For the April 2011 Monthly Wrap-Up, please click here.
By now we’re all aware of the rather erratic month the Yankees experienced in May. This rollercoaster ride featured a six-game losing streak — the team’s longest since 2007 — yet the Yankees still managed to eke out a winning record, going 15-14, and maintained their hold on first place, despite being bumped out of the top perch for a couple of days.
Strangely enough, one of the Yankees’ tried-and-true advantages — their home ballpark — hasn’t been terribly friendly to the team this season, and in fact, their 6-7 record marked their first losing month at home in new Yankee Stadium history.
For no apparent reason, the Yankees have hit .262/.349/.455 on the road compared to .247/.326/.440 at home this season. While it’s nice to see the Yankees take care of business on the road — considering they historically tend to hit quite a bit less proficiently when away from the Bronx — the team will need to start hitting the way it usually does at home as the season progresses.
Here’s how the offense performed in May 2011, sorted by fWAR. I’ve also gone ahead and highlighted the team leaders (among the starters) in each category.
Curtis Granderson continued his incredible season in May, posting a team-best .439 wOBA (after a .402 wOBA in April). Mark Teixeira and Alex Rodriguez tied for second-most valuable on the team in terms of fWAR, which is ideally right where you’d like your 3-4 hitters to be, although Tex was far more impressive in May. Alex’s triple-slash of .286/.325/.403 is pretty puny for him, though given that he’d sunk to considerable depths for a good portion of May before starting to pull himself out, I suppose we should be reasonably happy with how he finished out the month. Still, I’d like to see more power production out of A-Rod.
Brett Gardner turned his season around in May, while Russell Martin cooled off a fair amount from his torrid April but still posted an excellent month for a backstop. Derek Jeter fortunately managed to snap out of his woeful April with a fairly respectable .324 wOBA, though he’s still leading the world in GB%, and the fact that his OBP (.326) and SLG (.329) are nearly identical is terrible. The only AL shortstops with enough PAs to qualify for the leaderboard with lower fWARs than Derek are Alcides Escobar and Cliff Pennington — not exactly stellar company. I’ll admit that Jeter has certainly looked better at various times throughout May, but I’m still not convinced that he’ll be an asset instead of a drag on the team for the rest of the year.
Jorge Posada, despite posting one of the better OBPs on the team in May, still managed to provide negative value, primarily due to the fact that he only had five extra-base hits all month, none of which were home runs. And Nick Swisher — despite also getting on-base at a decent clip — continued his season-long slump, and was no better than a replacement-level player in May (0.0 fWAR).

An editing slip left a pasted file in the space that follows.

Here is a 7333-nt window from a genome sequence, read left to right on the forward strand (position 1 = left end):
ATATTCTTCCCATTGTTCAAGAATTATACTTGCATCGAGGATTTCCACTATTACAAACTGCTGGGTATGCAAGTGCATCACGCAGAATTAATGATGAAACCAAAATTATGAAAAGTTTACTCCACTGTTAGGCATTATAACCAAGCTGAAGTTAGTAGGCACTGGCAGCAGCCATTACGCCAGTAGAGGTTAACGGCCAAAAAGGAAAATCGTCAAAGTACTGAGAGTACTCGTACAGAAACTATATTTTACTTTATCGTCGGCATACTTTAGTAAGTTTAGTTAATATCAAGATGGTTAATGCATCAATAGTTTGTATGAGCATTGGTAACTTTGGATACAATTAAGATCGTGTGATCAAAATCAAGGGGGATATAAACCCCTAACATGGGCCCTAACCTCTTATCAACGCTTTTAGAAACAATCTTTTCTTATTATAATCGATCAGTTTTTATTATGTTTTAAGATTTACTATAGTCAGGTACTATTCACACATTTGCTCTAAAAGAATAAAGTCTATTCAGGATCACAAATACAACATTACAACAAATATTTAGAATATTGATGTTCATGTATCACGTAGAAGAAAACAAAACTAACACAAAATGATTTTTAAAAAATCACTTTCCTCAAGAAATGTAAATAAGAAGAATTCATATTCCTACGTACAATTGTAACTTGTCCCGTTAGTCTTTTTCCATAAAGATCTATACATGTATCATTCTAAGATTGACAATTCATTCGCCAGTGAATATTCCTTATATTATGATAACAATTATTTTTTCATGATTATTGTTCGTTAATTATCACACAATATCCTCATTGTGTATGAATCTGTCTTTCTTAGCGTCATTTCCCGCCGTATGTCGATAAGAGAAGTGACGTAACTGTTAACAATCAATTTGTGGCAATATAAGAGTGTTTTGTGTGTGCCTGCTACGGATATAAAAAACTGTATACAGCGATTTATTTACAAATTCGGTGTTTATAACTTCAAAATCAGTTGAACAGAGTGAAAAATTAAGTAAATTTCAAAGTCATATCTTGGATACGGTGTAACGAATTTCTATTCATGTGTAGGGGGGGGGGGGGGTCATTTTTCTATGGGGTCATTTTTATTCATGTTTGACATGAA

Here are the offense’s season-long numbers for your reference:
As you already knew, it’s been the Curtis Granderson show in 2011, with Alex Rodriguez having a good (.370 wOBA), albeit not-quite-where-we’d-like-him-to-be offensive season, and Mark Teixeira tearing it up. Though Robinson Cano‘s at a .363 wOBA on the season, his .321 OBP is miserable, and it’d be great to see him working the count just a tad more (that 3.6% BB% is the 4th-lowest among qualified hitters in the AL) and stop hacking at every single pitch he sees, but at this point I suppose Robbie is what he is. Still, we know he can be even better.
Though Brett Gardner’s picked his game up since April, he’s still been slightly below league average (95 OPS+), but if you want to know why the Yankees — despite leading the American League in runs scored per game and wOBA — seem to somewhat regularly fall into collective offensive funks when behind, look no further than the fact that the team has had to pencil in three near-automatic outs into the lineup almost every game in Derek Jeter, Nick Swisher and Jorge Posada. While I still expect Swisher to get it together, Jeter’s slump had been an ongoing saga, while at this point I think it may be safe to say that Posada is cooked. Many figured if Posada was still struggling come June that we’d see Jesus Montero‘s long-awaited pinstripe debut — I know there’s been some hesitancy among the online Yankee community regarding bringing Montero up due to his slow start to the season by his standards (.306/.342/.410; .333 wOBA), but Jorge can only continue to play so poorly (he’s nearly cost the team a full win by himself), before he forces the team to pull the trigger on Montero.
Here’s what the pitching staff did in May, sorted by fWAR (yellow highlights indicate the starter that did best in a given category; orange highlights reflect which reliever did best. For relievers, I limited the “team leader” designation to pitchers that threw more than five innings):